Effect of school-based physical activity interventions on body mass index in children (2009)
Background: The prevalence of childhood obesity is increasing at an alarming rate. Many local governments have enacted policies to increase physical activity in schools as a way to combat childhood obesity. We conducted a systematic review and meta-analysis to determine the effect of school-based physical activity interventions on body mass index (BMI) in children.
Methods: We searched MEDLINE, EMBASE, CINAHL and the Cochrane Central Register of Controlled Trials up to September 2008. We also hand-searched relevant journals and article reference lists. We included randomized controlled trials and controlled clinical trials that had objective data for BMI from before and after the intervention, that involved school-based physical activity interventions and that lasted for a minimum of 6 months.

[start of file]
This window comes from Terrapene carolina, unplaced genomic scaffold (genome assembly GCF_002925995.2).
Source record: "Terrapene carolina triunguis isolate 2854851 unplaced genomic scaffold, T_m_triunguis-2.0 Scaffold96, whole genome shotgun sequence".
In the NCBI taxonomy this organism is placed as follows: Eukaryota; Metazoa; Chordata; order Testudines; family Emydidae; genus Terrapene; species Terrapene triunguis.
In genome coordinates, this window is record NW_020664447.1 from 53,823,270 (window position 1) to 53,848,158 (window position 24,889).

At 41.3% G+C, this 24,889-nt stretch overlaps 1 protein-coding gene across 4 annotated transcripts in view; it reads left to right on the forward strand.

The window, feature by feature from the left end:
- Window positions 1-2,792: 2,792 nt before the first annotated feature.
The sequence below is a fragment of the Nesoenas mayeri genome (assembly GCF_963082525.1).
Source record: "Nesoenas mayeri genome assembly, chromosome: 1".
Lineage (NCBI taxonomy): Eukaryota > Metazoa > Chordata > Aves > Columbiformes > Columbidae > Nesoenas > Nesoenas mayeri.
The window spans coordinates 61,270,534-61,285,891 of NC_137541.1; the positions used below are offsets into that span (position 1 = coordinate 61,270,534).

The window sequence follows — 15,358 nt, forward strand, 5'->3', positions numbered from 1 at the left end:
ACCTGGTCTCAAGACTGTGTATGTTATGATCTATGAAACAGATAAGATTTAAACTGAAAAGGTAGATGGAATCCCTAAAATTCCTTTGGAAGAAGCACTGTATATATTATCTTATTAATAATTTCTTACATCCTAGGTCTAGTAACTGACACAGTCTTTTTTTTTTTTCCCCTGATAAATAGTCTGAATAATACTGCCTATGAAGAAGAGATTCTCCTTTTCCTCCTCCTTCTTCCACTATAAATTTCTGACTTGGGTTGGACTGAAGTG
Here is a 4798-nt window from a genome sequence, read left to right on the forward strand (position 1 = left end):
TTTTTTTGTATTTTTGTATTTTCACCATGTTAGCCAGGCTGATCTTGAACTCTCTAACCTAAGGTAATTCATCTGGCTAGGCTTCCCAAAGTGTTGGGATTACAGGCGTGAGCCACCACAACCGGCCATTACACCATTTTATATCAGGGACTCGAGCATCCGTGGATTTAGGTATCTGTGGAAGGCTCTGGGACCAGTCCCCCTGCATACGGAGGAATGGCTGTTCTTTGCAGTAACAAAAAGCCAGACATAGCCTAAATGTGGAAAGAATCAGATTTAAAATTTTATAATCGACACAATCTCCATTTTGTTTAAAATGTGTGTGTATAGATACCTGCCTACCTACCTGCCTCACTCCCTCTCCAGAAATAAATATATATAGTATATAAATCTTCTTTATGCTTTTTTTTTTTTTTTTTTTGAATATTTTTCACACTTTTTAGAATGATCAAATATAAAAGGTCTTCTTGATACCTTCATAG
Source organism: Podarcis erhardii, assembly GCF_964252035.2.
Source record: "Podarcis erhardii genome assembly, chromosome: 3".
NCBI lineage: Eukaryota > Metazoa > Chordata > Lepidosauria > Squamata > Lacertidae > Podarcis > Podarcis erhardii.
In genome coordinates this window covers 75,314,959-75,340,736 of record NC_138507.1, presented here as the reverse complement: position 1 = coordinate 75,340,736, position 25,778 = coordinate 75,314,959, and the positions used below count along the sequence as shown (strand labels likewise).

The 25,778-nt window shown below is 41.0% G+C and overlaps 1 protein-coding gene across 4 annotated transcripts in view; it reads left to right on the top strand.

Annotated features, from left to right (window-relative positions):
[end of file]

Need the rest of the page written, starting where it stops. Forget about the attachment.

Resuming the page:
Interpretation: School-based physical activity interventions did not improve BMI, although they had other beneficial health effects. Current population-based policies that mandate increased physical activity in schools are unlikely to have a significant effect on the increasing prevalence of childhood obesity.